• Cystic fibrosis;
  • haemorrhagic disease;
  • vitamin K;
  • vitamin K deficiency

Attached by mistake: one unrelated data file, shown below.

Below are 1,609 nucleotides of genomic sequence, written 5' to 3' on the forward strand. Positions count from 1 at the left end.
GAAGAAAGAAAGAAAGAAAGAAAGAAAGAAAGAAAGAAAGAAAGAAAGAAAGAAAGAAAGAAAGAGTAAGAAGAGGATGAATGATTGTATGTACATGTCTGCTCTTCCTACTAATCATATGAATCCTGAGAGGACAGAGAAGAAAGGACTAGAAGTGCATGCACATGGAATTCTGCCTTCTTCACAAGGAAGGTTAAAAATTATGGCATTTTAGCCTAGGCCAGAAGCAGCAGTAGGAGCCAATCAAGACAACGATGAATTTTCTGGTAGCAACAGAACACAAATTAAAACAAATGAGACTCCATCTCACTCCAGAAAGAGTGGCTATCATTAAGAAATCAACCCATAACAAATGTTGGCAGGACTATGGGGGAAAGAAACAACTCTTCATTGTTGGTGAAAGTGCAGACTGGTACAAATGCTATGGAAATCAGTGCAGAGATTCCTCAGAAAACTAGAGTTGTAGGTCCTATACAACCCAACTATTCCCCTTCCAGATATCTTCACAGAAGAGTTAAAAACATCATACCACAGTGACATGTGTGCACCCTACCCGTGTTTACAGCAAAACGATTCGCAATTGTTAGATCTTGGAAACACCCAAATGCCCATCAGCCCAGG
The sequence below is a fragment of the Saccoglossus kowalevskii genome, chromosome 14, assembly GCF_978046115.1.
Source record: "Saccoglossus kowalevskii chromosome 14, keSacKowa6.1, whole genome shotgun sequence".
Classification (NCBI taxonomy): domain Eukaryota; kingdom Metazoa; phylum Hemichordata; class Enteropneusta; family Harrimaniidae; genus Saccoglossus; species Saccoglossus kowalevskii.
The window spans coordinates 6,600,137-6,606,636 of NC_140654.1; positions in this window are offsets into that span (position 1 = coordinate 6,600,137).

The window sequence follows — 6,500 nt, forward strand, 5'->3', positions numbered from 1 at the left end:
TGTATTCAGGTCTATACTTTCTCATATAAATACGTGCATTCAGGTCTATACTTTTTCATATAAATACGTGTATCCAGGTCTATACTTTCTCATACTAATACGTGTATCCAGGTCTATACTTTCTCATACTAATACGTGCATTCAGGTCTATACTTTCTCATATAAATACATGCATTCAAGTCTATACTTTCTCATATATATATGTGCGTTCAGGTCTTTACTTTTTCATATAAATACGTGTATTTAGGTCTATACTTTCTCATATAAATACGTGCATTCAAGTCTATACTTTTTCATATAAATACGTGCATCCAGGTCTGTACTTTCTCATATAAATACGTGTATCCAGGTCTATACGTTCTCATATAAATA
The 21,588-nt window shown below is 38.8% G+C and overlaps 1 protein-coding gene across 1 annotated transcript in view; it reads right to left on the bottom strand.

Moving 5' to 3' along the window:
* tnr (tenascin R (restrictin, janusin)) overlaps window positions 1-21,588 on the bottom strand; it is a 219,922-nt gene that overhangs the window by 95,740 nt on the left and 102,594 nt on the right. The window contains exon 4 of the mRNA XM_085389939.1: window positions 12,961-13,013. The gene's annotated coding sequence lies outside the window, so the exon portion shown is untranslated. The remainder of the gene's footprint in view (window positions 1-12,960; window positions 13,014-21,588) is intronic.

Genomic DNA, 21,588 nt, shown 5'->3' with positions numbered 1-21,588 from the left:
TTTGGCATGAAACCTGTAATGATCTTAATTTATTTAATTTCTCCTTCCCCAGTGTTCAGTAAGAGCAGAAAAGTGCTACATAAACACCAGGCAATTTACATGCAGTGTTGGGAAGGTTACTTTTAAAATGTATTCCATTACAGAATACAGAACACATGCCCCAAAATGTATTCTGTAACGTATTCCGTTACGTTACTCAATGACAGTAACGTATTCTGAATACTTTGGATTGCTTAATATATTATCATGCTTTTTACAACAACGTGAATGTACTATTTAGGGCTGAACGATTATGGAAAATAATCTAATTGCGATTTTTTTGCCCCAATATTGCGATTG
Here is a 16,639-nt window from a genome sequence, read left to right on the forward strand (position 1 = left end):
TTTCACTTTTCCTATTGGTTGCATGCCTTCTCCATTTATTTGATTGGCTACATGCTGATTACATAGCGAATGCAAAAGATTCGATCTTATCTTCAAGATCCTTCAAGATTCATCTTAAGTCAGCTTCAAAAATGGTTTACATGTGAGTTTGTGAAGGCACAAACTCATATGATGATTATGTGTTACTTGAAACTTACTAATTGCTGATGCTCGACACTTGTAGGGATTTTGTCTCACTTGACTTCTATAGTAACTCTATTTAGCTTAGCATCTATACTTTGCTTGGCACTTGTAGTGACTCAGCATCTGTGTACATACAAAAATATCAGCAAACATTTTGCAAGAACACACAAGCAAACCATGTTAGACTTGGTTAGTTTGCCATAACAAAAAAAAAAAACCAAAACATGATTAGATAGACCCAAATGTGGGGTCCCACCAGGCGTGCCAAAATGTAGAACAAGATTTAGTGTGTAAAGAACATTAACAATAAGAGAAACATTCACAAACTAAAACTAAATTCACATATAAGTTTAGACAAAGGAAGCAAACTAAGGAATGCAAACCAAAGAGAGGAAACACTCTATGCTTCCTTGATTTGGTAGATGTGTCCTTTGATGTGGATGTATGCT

Appearance of PIVKA-II (protein induced by vitamin K absence-II) in serum is a biochemical sign of insufficient vitamin K-dependent carboxylation of prothrombin. Plasma concentrations of PIVKA-II and vitamin K1, were determined in 24 children with cystic fibrosis. Eight were supplemented with vitamin K1. The purpose of the study was to determine the occurrence of vitamin K deficiency in cystic fibrosis and to evaluate the effect of vitamin K supplementation. PIVKA-II was detectable in only one unsupplemented child. In this patient, the concentration of vitamin K1 was below the limit of detection of 60 ng/l. Vitamin K1 levels in the other unsupplemented children were normal (mean 476 ng/l= 1 mmol/l). The supplemented patients showed extremely high levels of vitamin K1 (mean 22 445 ng/l = 50 nmol/l). In conclusion, vitamin K deficiency occurs infrequently in cystic fibrosis. Checking the coagulation system is advised, but routine vitamin K supplementation is not recommended. If additional vitamin K is needed, the starting dose should not exceed 1 mg daily.